Connecting and reflecting through conversations with peers

How a conversation with four strangers supported each learning community to find their next step forward with Be You

Sep 12, 2019

Communication is key to getting your learning community involved with Be You.

The National Quality Standard (NQS) encourages educators to challenge, inspire and learn from one another, and with the Early Childhood Australia Code of Ethics, you can create an ongoing culture of professional learning and critical reflection. This is not only significant for the quality of children’s education and care but supports positive levels of staff satisfaction (Guide to the National Quality Framework page 300).

The value of professional conversation and various perspectives

Four different Be You communities recently attended a ‘Sharing Be You – making your commitment visible’ National Check-In event. Each of the four groups had different reasons for booking into the group conversation. An Action Team Leader (ATL) wanted some feedback on their recent Action Plan focusing on educator wellbeing,  an Educational Leader hoped to discuss how Be You links to the Quality Improvement Plan (QIP), a Director was feeling overwhelmed and hoped to hear stories of how other’s had started their Be You journey, and a Wellbeing Officer was eager to learn more on becoming involved with Be You and supporting the local community. 

With an initial tour of the Be You website to support the conversation, the ATL and Educational Leader shared their knowledge alongside the host Consultant, offering their perspectives on ways to utilise the Be You Resources. Speaking very passionately on the importance of the first two planning and implementation stages for successful Be You engagement, the Educational Leader gave detailed examples of how their learning community had engaged with the Be You Surveys to develop the ‘Lay foundations for success’ and ‘Identify your learning community’s needs’ stages.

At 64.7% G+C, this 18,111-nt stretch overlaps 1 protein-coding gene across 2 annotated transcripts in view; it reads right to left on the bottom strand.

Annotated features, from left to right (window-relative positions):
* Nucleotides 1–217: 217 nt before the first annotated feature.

A plan for continuous improvement


The Director had not thought of this option as a starting place and felt that the surveys would be a gentle introduction and opportunity for his team to begin critically reflecting on mental health and wellbeing. Looking through the questions from the Be You Educators Survey, the Educational Leader was reminded of how each survey question linked to the modules within the Be You Professional Learning Framework – which are then also connected to a range of National Priorities; including the National Quality  Standard (find this information within the first topic of each module). 

Connecting with peers 


Sharing their recent progress on educator wellbeing, the ATL expressed how the team had identified educator transitions as an area for growth and development but they were stuck for ideas. The Wellbeing Officer discussed how she had previously used the Always Be You Good Mental Health Action Chart, specifically the Emotional Wellbeing Map, to help several educators develop a mind map for a daily wellbeing routine.

The Wellbeing Officer and ATL decided to share details so that they could continue to network, which enabled the Wellbeing Officer to become more involved in Be You and support local communities. 

Interested about attending a Be You National Check-In event? Click HERE for more.